The Steamship Authority ended 2020 with an operating deficit far smaller than anticipated last spring, general manager Robert Davis told the SSA governors at their monthly meeting Tuesday.

As a result, the SSA will not need to seek significant financial assistance from the state, Mr. Davis said.

“If there is an ask, it’s going to be relatively small,” Mr. Davis told the board.

The boat line ended the calendar year with an operating deficit of about $12.5 million, according to unaudited financials released Tuesday.

The number stood in contrast with the dire forecast in April 2020, as the Covid-19 pandemic bit down just when ferry traffic should have been starting to go up, and the SSA began racking up losses of about $1 million a week.

In an unprecedented move, Mr. Davis issued an urgent plea to Gov. Charlie Baker for a state bailout, suggesting that the boat line, which operates without state and federal subsidy, could be unable to fulfill its mission to provide dependable year-round ferry service and necessary goods to the two Islands.

The SSA annual operating budget is around $100 million. The boat line annually carries about three million passengers, 475,000 cars and 195,000 trucks between the two Islands. Summer ferry traffic ordinarily more than makes up for winter operating losses.

Late in the summer the state legislature passed a bill authorizing relief that would shift the burden of any deficit from taxpayers in the five port communities to the commonwealth on a one-time basis.

But the unaudited financials released Tuesday showed a much-improved picture for the ferry line after a busy summer and fall despite restrictions imposed by the pandemic. While passenger traffic has remained sharply off since last spring, car and truck traffic have both stayed steady and nearly matched pre-pandemic levels during the peak season months of July, August and September.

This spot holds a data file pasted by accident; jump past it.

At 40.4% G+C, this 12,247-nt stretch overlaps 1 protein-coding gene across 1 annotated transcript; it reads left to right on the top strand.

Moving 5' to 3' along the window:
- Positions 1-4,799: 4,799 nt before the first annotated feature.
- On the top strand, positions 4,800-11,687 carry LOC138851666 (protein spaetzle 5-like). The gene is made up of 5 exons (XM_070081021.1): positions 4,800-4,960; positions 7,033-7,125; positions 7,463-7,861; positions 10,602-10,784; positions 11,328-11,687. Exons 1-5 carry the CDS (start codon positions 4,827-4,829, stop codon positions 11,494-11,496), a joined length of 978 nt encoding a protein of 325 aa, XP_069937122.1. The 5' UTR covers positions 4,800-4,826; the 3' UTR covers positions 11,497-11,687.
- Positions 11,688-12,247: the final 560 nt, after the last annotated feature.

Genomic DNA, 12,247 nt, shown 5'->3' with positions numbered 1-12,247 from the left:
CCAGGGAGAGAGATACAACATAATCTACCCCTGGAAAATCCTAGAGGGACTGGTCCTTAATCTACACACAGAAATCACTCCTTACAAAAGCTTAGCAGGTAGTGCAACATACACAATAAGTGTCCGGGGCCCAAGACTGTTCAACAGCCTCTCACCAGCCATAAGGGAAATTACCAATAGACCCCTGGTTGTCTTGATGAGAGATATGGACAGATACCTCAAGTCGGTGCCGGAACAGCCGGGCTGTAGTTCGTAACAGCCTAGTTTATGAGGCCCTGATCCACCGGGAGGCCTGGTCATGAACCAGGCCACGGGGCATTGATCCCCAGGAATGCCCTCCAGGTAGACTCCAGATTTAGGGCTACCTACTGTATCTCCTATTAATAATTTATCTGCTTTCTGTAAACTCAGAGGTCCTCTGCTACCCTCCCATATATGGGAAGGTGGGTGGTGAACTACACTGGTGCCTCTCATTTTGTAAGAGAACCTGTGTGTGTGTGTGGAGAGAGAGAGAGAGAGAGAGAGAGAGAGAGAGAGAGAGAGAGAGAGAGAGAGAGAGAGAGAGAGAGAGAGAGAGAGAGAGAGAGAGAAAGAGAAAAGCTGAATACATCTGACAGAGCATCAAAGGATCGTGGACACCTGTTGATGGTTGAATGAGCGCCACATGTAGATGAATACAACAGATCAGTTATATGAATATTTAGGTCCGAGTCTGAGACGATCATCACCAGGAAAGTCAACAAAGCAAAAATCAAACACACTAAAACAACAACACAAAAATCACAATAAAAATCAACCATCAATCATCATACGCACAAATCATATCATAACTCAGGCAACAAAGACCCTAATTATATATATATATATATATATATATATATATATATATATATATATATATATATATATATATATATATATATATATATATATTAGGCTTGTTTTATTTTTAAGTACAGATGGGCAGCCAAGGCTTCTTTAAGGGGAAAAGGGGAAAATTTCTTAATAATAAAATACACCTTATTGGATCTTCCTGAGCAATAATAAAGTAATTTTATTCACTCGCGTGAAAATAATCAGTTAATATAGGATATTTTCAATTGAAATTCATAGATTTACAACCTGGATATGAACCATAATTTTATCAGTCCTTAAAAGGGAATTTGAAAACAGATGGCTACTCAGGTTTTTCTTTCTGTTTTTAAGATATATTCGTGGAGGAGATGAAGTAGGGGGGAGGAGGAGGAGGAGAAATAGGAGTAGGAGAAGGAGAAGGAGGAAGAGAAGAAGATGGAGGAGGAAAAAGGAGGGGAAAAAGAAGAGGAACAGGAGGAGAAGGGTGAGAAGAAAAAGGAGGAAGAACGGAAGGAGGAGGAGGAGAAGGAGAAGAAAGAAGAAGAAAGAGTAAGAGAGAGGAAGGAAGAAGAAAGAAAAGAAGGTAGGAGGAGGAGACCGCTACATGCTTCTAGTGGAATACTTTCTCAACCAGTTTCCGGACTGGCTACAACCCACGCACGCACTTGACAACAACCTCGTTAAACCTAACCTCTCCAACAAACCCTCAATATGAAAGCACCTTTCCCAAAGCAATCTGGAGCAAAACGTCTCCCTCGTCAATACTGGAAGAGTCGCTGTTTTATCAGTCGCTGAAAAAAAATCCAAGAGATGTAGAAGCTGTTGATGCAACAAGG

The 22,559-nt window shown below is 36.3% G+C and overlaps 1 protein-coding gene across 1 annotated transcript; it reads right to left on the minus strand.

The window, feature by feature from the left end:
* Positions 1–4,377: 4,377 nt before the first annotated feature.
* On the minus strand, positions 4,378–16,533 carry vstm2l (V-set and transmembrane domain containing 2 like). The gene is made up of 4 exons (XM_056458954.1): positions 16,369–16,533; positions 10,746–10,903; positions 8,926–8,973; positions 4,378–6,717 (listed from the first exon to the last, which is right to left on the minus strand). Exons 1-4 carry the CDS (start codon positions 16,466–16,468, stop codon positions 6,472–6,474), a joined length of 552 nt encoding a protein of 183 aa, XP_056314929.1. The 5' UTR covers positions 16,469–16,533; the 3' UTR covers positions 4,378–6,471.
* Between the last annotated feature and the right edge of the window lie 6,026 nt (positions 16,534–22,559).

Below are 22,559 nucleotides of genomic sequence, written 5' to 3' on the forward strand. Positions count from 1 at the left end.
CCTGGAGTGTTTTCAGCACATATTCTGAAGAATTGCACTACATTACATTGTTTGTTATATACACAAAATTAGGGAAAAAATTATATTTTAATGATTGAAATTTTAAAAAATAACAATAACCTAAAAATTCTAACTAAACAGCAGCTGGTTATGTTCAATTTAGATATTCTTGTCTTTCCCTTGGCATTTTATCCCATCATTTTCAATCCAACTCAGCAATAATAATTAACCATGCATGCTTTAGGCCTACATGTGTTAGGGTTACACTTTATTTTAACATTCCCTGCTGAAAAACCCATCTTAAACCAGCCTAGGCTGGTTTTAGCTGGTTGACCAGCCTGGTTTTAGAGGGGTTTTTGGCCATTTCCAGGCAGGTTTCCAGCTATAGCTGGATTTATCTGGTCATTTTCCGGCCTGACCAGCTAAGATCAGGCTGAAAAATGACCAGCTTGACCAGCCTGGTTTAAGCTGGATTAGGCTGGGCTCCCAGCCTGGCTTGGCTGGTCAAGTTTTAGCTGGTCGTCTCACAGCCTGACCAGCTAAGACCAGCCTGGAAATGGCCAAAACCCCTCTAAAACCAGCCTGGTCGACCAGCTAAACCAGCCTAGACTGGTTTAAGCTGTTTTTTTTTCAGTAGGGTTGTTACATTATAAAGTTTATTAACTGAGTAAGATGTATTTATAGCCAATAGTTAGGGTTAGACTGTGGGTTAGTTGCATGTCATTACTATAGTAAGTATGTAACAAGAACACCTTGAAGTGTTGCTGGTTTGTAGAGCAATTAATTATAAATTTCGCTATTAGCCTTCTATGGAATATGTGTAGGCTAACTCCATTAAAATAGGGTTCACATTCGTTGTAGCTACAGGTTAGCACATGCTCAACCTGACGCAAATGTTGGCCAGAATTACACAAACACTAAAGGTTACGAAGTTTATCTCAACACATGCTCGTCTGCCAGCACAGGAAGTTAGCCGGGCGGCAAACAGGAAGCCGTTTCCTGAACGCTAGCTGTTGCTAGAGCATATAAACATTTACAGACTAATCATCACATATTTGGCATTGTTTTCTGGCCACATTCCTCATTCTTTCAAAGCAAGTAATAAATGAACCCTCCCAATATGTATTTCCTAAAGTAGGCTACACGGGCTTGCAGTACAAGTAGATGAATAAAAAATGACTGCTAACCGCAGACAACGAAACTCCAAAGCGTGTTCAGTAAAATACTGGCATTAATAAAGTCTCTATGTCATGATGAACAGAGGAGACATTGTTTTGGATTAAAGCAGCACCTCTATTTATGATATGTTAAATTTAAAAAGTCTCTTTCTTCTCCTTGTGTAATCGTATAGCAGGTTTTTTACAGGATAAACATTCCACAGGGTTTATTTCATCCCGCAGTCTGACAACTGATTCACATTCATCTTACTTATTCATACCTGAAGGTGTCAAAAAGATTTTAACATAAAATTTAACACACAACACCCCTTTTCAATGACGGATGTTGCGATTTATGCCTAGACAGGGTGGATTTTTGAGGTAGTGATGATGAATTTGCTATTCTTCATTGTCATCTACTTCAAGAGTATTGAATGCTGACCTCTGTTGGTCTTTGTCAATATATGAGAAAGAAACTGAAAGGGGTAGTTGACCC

Further, Mr. Davis said the $12.5 million shortfall has been offset by federal funding the SSA has received from the CARES (Coronavirus Aid, Relief, and Economic Security) Act and the 5307 (Urbanized Area Formula Funding) program, adding that the boat line is seeking more such grants.

“We continue to work on the new round of funding,” he said.

The year-end financial numbers still need to be audited, a process that’s already underway, before any request can be made to the state, Mr. Davis also said.

Board members expressed relief that the losses were not greater in a year of unprecedented events.

“The numbers could have been a lot worse,” said Falmouth governor and board chairman Kathryn Wilson.

There were also trip cutbacks; SSA ferries made 21,423 trips in 2020, a decrease of 3,074 from the budgeted number, Mr. Davis said.

On the Vineyard route last year, 30 trips were canceled for mechanical reasons, 249 were canceled due to weather and more than 2,000 for what Mr. Davis called “traffic demands” — mostly low bookings, with a few instances of crew shortages due to Covid-19, he said.

Nantucket travelers saw 31 mechanical cancellations, 198 weather cancellations and more than 1,100 trips called off because of traffic demands, Mr. Davis said.

Correlating closely to the drop in passenger traffic, embarkation fees paid by the boat line to port towns were down about 31.6 per cent in 2020, treasurer/comptroller Mark Rozum told the board.